Where Roofs Meet Walls is a Critical Connection
Corners and connections are where insulation and air barriers can have trouble. Compressed or insufficient insulation can cause cold spots, which lead to condensation, mold, and rot. Air leaks at this connection can cut the effectiveness of the insulation substantially. In cold climates, this is where ice dams begin.
To keep the air barrier continuous, span the wall sheathingMaterial, usually plywood or oriented strand board (OSB), but sometimes wooden boards, installed on the exterior of wall studs, rafters, or roof trusses; siding or roofing installed on the sheathing—sometimes over strapping to create a rainscreen. over the framing connection and use adhesive or sealants at framing connections as shown.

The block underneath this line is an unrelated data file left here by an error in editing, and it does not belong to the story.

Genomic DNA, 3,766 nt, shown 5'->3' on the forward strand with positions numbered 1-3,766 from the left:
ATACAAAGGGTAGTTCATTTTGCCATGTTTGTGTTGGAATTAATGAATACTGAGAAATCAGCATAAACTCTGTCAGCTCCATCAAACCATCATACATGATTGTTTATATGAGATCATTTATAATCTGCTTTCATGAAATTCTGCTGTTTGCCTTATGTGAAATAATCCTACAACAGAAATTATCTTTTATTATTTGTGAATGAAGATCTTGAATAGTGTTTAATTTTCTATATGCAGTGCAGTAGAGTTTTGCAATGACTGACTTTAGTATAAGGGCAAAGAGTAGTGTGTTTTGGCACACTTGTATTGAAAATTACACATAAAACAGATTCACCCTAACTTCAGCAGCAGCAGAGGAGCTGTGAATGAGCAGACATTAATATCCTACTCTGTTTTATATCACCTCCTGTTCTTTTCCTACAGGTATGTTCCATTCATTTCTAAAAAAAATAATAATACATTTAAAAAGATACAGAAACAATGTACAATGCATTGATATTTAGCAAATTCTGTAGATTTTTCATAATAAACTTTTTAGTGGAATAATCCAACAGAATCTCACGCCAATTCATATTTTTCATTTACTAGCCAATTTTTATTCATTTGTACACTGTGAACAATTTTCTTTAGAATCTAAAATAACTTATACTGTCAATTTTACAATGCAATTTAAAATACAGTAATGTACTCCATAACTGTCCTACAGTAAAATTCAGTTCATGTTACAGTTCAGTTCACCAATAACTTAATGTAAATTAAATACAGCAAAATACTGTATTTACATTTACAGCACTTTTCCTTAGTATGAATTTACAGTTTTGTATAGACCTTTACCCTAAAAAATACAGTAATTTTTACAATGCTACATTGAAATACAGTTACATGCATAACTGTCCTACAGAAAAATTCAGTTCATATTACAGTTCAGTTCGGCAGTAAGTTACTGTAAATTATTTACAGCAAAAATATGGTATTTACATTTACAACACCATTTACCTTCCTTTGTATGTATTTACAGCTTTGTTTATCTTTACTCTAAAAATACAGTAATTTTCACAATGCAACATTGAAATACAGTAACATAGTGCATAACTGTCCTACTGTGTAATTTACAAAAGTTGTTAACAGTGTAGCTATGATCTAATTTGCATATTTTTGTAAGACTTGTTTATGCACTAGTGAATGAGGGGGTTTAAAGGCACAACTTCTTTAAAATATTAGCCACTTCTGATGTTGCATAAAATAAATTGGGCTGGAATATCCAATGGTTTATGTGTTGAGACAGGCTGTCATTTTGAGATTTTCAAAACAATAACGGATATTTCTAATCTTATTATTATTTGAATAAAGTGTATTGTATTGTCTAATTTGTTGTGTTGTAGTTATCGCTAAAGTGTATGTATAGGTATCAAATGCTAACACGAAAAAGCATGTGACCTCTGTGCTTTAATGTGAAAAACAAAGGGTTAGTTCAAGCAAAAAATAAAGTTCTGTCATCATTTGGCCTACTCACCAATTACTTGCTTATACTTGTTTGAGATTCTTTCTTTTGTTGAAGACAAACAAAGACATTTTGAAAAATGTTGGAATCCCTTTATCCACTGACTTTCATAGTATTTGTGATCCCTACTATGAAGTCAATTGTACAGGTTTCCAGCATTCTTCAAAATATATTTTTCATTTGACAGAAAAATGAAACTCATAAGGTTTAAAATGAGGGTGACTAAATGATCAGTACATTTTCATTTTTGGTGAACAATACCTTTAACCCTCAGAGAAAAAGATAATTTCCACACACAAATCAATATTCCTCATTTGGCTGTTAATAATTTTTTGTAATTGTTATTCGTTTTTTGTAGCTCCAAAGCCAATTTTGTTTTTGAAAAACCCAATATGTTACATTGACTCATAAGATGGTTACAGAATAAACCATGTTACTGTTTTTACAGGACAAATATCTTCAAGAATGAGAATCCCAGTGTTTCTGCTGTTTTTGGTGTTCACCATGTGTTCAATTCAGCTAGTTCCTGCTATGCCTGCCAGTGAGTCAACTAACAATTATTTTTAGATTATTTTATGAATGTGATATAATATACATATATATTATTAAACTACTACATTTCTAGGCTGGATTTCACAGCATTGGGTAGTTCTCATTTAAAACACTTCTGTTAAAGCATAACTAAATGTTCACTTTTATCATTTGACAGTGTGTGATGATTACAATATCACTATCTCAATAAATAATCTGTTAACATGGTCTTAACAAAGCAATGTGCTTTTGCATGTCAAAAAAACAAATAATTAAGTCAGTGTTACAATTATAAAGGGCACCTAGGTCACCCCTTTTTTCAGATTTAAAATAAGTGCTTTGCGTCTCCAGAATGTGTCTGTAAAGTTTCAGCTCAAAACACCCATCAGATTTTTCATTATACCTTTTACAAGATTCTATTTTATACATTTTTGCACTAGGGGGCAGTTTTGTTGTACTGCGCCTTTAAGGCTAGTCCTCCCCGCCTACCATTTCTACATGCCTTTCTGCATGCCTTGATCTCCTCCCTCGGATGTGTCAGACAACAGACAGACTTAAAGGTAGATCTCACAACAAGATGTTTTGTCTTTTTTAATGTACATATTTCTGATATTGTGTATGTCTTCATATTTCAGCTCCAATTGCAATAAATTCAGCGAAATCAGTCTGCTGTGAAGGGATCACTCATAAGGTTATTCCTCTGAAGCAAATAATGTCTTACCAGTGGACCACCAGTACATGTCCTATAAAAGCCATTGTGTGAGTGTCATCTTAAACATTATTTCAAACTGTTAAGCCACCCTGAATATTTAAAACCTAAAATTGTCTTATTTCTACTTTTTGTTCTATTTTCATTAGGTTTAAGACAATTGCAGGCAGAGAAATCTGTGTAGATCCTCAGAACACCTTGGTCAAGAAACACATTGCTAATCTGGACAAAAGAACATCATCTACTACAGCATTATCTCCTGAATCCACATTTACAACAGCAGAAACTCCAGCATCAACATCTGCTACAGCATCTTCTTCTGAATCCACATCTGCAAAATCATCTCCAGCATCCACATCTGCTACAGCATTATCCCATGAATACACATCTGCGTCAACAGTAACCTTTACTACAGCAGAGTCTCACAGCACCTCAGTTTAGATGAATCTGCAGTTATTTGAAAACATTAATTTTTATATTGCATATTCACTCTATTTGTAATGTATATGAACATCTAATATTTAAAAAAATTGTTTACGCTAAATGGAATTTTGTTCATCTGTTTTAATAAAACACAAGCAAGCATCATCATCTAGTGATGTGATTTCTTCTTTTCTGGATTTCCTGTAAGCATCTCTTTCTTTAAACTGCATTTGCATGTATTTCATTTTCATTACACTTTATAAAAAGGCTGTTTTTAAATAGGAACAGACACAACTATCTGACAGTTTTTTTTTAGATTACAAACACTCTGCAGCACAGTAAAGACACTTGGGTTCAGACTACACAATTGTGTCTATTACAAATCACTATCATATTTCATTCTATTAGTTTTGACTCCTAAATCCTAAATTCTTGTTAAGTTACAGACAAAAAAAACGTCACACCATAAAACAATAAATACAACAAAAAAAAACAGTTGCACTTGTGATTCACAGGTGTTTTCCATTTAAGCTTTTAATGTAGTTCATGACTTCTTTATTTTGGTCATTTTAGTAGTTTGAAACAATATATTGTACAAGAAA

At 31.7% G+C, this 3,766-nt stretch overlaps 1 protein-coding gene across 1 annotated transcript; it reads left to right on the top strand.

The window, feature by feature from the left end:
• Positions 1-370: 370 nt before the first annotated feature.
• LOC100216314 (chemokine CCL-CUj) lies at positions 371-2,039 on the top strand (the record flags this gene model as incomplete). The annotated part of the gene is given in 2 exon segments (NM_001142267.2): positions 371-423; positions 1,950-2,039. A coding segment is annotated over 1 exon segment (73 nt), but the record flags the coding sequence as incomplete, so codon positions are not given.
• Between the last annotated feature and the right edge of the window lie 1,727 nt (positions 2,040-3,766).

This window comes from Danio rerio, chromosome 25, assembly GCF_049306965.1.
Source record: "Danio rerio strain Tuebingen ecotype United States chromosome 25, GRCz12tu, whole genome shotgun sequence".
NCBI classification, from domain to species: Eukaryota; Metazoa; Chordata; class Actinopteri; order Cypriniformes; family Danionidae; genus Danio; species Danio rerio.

Roofs and walls need to dry
Moisture from both outside and inside a house can thwart your best efforts at keeping the building dry. Moisture in roof and wall assemblies is inevitable, so it's a good idea to design them so that they can dry. Roofs and walls that can dry to either the outside or inside are good, but those that can dry both directions are even better.
- Designing to dry out means doing two things well:
- 1. Choosing materials carefully—each layer affects the vapor profileA vapor profile is an assessment of the relative vapor permeabilities of each individual component in a building assembly and a determination of the assembly's overall drying potential and drying direction based on vapor permeabilities of all of the components. The vapor profile addresses not only how the building's enclosure assembly protects itself from getting wet, but also how it dries when it gets wet. For a detailed treatment of this subject, see Building Science Corporation's article Understanding Vapor Barriers. of the assembly.
- 2. Planning the construction to be forgiving—flashing keeps water out, and ventilation removes water vapor.